ERIC Number: ED425737
Record Type: RIE
Publication Date: 1996-Aug
Considering Games as Cognitive Tools: In Search of Effective "Edutainment."
Hogle, Jan G.
Use of educational games to supplement traditional classroom lectures is purported by some researchers to increase interest, motivation, and retention, as well as to improve higher order thinking and reasoning skills. This paper reviews proposed benefits of using games as cognitive tools, and discusses the complexities of assessing those benefits. The paper is divided into three main sections. The first section defines terminology, citing the most commonly used definitions found in the literature. The second section describes proposed benefits of educational games, reviewing issues of motivation, retention, higher order skills, and effects of practice and feedback. The last section discusses several factors which must be considered when attempting to measure these proposed benefits, including issues of learner differences, assessment methods, and implicit knowledge. Five figures present a possible model of the interrelationship between microworlds, simulations, and games, as well as Web screen copies of different games. (Contains 43 references.) (AEF)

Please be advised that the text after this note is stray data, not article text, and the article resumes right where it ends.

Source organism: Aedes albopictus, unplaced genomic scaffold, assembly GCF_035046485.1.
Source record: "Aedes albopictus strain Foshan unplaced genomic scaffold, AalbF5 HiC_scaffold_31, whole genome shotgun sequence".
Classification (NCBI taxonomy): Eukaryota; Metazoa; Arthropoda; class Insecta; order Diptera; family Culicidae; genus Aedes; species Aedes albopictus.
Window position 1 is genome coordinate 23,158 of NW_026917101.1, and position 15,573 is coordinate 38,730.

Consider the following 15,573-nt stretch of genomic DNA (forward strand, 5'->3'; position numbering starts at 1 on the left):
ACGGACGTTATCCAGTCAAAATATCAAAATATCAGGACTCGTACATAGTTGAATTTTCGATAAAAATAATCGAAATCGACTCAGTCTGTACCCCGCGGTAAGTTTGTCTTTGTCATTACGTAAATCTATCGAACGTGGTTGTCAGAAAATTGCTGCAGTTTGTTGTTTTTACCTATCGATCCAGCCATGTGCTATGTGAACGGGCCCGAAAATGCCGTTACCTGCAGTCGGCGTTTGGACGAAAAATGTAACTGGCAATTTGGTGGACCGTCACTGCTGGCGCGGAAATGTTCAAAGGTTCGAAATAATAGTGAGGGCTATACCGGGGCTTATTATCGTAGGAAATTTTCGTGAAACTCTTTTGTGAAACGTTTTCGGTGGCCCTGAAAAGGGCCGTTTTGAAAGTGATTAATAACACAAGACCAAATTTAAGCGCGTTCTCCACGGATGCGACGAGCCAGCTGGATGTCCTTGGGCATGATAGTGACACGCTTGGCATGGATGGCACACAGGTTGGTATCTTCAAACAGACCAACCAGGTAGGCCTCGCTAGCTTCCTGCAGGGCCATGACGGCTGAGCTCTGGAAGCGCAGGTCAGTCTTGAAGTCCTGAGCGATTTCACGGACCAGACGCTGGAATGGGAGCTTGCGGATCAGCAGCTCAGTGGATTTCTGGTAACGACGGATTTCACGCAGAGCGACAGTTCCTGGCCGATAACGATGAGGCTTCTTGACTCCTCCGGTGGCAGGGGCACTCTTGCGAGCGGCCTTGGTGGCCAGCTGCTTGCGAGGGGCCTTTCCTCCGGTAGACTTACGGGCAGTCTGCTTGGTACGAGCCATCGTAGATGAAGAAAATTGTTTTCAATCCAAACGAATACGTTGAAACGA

Descriptors: Active Learning, Computer Games, Computer Simulation, Critical Thinking, Educational Games, Experiential Learning, Feedback, Instructional Innovation, Instructional Materials, Learning Activities, Simulation, Skill Development, Student Motivation, Teaching Methods, Thinking Skills, World Wide Web
Web site: ftp://twinpinefarm.com/pub/pdf/
Publication Type: Reports - Evaluative
Education Level: N/A
Authoring Institution: N/A